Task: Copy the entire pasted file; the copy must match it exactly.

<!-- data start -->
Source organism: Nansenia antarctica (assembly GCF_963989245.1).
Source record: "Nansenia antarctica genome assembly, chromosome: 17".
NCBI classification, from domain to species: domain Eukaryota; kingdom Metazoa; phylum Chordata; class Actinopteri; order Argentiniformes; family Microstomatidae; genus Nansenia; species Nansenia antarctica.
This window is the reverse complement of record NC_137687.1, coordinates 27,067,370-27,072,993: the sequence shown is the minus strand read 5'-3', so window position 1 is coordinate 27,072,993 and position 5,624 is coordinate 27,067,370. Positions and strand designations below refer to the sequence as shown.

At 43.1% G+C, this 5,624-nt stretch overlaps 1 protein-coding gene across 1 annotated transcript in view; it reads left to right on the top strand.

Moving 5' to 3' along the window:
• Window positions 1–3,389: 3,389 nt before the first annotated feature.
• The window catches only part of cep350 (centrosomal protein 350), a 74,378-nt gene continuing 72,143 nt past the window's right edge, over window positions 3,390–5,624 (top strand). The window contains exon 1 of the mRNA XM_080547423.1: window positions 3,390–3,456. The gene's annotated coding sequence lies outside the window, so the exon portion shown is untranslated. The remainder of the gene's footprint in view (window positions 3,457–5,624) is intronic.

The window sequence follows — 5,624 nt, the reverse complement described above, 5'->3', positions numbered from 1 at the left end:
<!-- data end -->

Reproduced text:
Source organism: Nansenia antarctica (assembly GCF_963989245.1).
Source record: "Nansenia antarctica genome assembly, chromosome: 17".
NCBI classification, from domain to species: domain Eukaryota; kingdom Metazoa; phylum Chordata; class Actinopteri; order Argentiniformes; family Microstomatidae; genus Nansenia; species Nansenia antarctica.
This window is the reverse complement of record NC_137687.1, coordinates 27,067,370-27,072,993: the sequence shown is the minus strand read 5'-3', so window position 1 is coordinate 27,072,993 and position 5,624 is coordinate 27,067,370. Positions and strand designations below refer to the sequence as shown.

At 43.1% G+C, this 5,624-nt stretch overlaps 1 protein-coding gene across 1 annotated transcript in view; it reads left to right on the top strand.

Moving 5' to 3' along the window:
• Window positions 1–3,389: 3,389 nt before the first annotated feature.
• The window catches only part of cep350 (centrosomal protein 350), a 74,378-nt gene continuing 72,143 nt past the window's right edge, over window positions 3,390–5,624 (top strand). The window contains exon 1 of the mRNA XM_080547423.1: window positions 3,390–3,456. The gene's annotated coding sequence lies outside the window, so the exon portion shown is untranslated. The remainder of the gene's footprint in view (window positions 3,457–5,624) is intronic.

The window sequence follows — 5,624 nt, the reverse complement described above, 5'->3', positions numbered from 1 at the left end: